Posted on Leave a comment

What is the ideal model of mental health care within psych wards?

medical stethoscope and mask composed with red foiled chocolate hearts

Mental health care within psych wards, in my opinion, based on my experience and others whom I have spoken with, has a great deal of opportunity for improvement. In fact, I would personally describe the current mental health system as broken. Did you know that patients hospitalized in psych wards are 100-200x more likely to die by suicide upon discharge?

It is 2021, our eyes are open to the economic disparity more than they have ever been in the past. Yet, we still live in a world where quality mental health care is a privilege NOT a right. There is no valid reason as to why there is no minimum standard of care within psych wards on a national level that sets patients up for success rather than failure.

In the beginning of 2021, Inspiring My Generation partnered with More Than Mental Project to create a petition that addressed this. Below is an explanation of points covered in the petition.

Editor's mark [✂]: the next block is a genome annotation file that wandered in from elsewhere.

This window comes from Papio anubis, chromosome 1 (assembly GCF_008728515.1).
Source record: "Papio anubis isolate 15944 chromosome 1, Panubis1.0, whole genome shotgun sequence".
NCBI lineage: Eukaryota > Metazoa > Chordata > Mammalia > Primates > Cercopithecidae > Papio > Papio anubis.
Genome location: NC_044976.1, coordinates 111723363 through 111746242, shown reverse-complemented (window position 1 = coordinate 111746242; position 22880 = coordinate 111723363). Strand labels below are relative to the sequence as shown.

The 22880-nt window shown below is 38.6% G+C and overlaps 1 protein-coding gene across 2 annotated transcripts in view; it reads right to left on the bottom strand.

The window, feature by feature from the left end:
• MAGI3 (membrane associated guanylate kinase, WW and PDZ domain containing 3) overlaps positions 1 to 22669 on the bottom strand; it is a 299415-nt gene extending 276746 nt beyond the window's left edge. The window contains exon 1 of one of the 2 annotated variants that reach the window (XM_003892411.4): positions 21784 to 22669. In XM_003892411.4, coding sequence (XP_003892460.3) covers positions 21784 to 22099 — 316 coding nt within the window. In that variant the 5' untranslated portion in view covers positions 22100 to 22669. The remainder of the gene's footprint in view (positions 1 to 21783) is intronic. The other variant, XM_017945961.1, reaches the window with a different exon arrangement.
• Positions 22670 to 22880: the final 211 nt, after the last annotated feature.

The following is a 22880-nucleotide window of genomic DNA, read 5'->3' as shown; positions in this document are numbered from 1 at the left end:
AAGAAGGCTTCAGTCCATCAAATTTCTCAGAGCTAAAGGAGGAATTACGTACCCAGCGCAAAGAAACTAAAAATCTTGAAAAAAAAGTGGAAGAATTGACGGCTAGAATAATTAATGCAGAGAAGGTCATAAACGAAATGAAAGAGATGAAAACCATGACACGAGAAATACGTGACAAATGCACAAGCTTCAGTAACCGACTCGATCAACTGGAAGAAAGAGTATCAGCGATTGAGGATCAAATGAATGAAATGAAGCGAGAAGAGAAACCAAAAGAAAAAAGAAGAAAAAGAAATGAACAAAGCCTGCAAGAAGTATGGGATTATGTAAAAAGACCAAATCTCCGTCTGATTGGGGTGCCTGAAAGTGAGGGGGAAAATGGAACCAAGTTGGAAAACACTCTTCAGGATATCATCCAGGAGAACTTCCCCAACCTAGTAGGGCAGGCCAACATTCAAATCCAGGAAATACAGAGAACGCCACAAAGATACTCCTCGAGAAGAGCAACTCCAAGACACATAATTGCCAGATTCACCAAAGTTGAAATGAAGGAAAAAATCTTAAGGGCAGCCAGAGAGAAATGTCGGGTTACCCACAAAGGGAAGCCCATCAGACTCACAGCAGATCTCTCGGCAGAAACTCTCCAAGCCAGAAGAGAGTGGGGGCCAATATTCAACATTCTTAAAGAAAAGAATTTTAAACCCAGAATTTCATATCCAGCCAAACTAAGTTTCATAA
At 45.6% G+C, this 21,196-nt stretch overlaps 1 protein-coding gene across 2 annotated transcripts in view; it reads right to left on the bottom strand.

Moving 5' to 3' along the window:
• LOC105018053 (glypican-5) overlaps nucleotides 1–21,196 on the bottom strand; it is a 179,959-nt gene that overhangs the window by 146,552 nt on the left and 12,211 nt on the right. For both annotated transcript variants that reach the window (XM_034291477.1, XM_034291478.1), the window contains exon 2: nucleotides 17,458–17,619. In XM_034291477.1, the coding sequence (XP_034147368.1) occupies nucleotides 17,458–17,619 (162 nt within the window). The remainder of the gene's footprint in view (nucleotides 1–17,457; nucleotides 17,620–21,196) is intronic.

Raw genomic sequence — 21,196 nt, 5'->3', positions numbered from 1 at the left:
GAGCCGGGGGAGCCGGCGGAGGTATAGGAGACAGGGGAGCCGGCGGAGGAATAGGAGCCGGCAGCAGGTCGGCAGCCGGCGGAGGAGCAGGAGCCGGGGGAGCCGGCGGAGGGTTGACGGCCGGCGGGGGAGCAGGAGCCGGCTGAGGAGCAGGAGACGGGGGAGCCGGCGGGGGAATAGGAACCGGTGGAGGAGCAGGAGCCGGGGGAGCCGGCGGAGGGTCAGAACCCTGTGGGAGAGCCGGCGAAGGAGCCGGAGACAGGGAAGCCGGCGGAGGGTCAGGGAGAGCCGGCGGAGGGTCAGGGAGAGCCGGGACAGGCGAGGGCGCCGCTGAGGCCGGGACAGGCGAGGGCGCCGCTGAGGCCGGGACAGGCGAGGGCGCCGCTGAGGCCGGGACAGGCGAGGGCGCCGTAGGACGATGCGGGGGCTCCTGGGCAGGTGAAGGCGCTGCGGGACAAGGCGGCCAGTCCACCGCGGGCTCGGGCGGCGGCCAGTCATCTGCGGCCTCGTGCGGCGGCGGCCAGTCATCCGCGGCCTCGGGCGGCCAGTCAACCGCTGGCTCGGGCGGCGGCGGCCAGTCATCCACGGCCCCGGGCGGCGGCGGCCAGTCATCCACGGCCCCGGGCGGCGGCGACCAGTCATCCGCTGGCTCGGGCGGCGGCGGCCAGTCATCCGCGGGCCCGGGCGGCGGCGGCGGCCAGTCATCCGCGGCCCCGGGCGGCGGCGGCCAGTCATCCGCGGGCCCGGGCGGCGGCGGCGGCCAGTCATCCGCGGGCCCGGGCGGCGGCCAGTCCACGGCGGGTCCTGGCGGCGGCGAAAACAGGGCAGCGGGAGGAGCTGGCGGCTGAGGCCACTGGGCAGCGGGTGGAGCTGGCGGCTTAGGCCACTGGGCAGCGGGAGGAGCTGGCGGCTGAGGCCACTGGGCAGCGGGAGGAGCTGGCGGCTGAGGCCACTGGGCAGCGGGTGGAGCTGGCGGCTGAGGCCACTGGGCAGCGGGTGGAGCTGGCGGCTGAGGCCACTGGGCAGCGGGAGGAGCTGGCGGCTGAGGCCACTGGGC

When patients are admitted into the psych ward, many are not thoroughly evaluated.

In fact, most evaluations are a simple, standard check the box. These evaluations are commonly not personalized for the specific patient and their story or experience. This results in the professional assigned to the patient receiving only a partial understanding of the patient. Instead, imagine if the first 24-48 hours after a patient is admitted was an evaluation period where a patient is assigned a case manager who works with the 3 licensed professionals to develop the right treatment plan from the number of individual and group therapy sessions to proper medication (if prescribed), post admission treatment plan, and resources.